NPR Story
6:38 am
Sat August 31, 2013

NBC To Broadcast Britsh Soccer League

Originally published on Sat August 31, 2013 10:59 am

Transcript

SCOTT SIMON, HOST:

There's no joke in American sport circles. Soccer is the sport of the future and always will be. Is the future here? Big time soccer finally has a major American television contract, but it's not the L.A. Galaxy, Chicago Fire, San Jose Earthquake, or Columbus Crew. The NBC sports network has started broadcasting a full schedule - should that be schedule - from Britain's premier league. That's Manchester United Arsenal, Chelsea, Liverpool, the Tottenham Hotspur and West Ham.

Yeah, there's a team called West Ham. The British premier league is perhaps the most popular sports league in the rest of the world. We're joined now by John Ourand, media reporter for Sports Business Journal. Thanks for being with us.

JOHN OURAND: Thank you for having me.

SIMON: Why would NBC plunk down all this money for this?

OURAND: Well, NBC has a cable network that's called NBC Sports Network, and what the British Premier league brings is just a really avid fan base that loves the sport. So British soccer doesn't bring in the audience that, say, American football does or that Sunday night baseball gets. But it brings in about half a million viewers on weekend mornings, and they're betting that those half-million viewers would change their cable company or video provider if somebody didn't offer NBC Sports Network. So, this is a way to get NBC Sports Network into more homes. It's a way to get NBC Sports Network more money.

SIMON: And we should explain: half a million viewers is big in cable. I mean, that's more than what the news channels will be getting on a weekend morning.

OURAND: Oh, absolutely. It's nothing to sneeze at. It's big. They watch it live, so the advertising works for it. It's also generally a young male demographic, which is just manna from heaven for these networks.

SIMON: Does this deal indicate in any way that soccer has finally arrived?

OURAND: Not necessarily. I think that it's still a niche sport in America. What this deal does that Manchester United, Arsenal, Liverpool - these are big brands that are international. And so NBC is making a bet that these international brands will have that rabid fan base, much more so than the Chicago Fire or D.C. United.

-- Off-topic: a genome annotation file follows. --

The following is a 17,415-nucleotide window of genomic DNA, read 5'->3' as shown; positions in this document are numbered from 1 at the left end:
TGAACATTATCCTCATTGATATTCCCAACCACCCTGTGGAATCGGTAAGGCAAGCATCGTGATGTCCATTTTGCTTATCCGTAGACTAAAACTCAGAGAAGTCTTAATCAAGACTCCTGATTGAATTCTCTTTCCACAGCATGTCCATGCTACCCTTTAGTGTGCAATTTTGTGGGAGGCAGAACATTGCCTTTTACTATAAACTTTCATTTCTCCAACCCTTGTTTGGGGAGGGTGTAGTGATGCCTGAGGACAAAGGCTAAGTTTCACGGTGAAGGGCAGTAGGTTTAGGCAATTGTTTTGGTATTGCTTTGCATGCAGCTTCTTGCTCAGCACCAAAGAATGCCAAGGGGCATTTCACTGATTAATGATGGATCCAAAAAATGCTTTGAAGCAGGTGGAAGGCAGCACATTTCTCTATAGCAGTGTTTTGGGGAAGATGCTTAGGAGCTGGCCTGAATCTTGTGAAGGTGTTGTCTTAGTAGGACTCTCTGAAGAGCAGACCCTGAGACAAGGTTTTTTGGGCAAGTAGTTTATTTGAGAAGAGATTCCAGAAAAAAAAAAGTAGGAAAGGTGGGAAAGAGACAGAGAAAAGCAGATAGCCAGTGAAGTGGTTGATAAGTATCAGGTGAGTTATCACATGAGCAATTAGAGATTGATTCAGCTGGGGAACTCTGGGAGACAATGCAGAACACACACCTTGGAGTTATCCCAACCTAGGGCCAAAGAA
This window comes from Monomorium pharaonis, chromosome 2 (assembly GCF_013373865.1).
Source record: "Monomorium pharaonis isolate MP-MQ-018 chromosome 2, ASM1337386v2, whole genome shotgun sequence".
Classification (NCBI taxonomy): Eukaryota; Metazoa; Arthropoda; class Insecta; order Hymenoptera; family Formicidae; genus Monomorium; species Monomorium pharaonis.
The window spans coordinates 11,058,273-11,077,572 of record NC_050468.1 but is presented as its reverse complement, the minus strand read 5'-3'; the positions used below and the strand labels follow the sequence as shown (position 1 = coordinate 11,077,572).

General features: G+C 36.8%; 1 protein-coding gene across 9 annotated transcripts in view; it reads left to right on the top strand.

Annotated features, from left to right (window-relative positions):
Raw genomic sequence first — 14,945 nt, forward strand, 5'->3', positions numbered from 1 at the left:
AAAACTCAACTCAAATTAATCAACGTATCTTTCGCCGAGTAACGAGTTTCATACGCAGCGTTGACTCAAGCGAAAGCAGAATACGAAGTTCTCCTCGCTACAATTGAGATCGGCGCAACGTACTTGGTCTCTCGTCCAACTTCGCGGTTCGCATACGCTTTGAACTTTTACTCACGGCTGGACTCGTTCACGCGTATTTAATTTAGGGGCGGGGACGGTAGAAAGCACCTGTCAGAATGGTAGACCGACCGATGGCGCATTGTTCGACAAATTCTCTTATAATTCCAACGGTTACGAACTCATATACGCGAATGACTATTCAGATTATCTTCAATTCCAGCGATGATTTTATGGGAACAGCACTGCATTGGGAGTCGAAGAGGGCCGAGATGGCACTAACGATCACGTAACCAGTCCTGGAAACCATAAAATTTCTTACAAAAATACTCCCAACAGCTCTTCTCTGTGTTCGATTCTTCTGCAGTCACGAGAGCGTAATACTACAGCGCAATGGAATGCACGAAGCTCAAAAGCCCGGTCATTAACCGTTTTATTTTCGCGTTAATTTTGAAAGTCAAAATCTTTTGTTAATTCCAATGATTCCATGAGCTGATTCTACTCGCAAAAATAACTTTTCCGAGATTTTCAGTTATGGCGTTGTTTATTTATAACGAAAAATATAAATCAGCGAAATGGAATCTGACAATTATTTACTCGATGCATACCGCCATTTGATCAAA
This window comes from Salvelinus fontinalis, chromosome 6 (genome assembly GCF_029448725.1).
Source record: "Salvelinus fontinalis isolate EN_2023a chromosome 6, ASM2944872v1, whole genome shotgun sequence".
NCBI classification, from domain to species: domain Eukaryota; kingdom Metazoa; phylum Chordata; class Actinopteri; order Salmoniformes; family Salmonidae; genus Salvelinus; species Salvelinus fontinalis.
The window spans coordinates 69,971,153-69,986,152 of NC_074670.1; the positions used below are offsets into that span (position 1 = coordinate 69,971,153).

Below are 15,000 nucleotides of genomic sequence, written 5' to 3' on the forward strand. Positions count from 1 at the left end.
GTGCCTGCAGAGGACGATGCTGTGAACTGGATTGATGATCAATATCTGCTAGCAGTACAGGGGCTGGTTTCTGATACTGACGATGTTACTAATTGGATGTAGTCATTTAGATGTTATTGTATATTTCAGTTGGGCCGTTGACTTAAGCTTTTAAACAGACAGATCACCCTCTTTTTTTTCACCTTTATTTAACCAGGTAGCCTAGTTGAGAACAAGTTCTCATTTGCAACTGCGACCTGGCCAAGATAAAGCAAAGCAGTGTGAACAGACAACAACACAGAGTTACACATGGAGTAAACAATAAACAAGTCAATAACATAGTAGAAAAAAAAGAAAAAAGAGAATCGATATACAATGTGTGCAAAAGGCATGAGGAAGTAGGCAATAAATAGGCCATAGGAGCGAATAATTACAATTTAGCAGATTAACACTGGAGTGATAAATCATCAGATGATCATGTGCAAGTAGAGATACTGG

SIMON: There are a lot of American owners of premier league teams at this point. Certainly, Liverpool is owned by John Henry, Man U by the Glazer family, Arsenal is owned by an American. Why?

OURAND: I think there is a sense that the American sports market is mature, or at least is maturing - billion-dollar TV contracts, brand new stadiums. There's the sense that over in England there's still a lot of room for growth over there to build new stadiums, to make the fan experience a lot better than it is and earn more money that way. There's also, Manchester United is much more of an international brand than the Dallas Cowboys. So, there's much more an upside to owning an English team, I think, than an American team.

SIMON: By the way, you mention Manchester United. I have to pause for a moment. (Singing) Ole, ole, ole, ole. Sorry.

OURAND: That was very nice.

SIMON: Thank you. I love Man U. I'm a big Man U. fan. What challenges, on the other hand, do they face with a national audience for this in the United States? I mean, we're talking about a league that doesn't have playoffs, as we understand it. There's not the specter of do-or-die game like the Super Bowl or the NBA Finals.

OURAND: Well, NBC is paying right around $83 million per year for the rights to carry these games. So, the challenges are to make that back. 'Cause in soccer you don't have these ready ad breaks. Another challenge is that the British Premier League, they sell every three years. So, NBC can spend these three years building up the league and three years from now, ESPN wants it back, Fox wants it back and they're in this dirty bidding war. And that's how they got it this time. ESPN built up the Premier League to the extent that NBC came in and swooped in and got it. That's a problem. These are up every three years, which makes it hard to sort of build around it and really invest into it.

SIMON: John Ourand, a media reporter for Sports Business Journal in our studios. Thanks so much.

OURAND: Thank you very much. Transcript provided by NPR, Copyright NPR.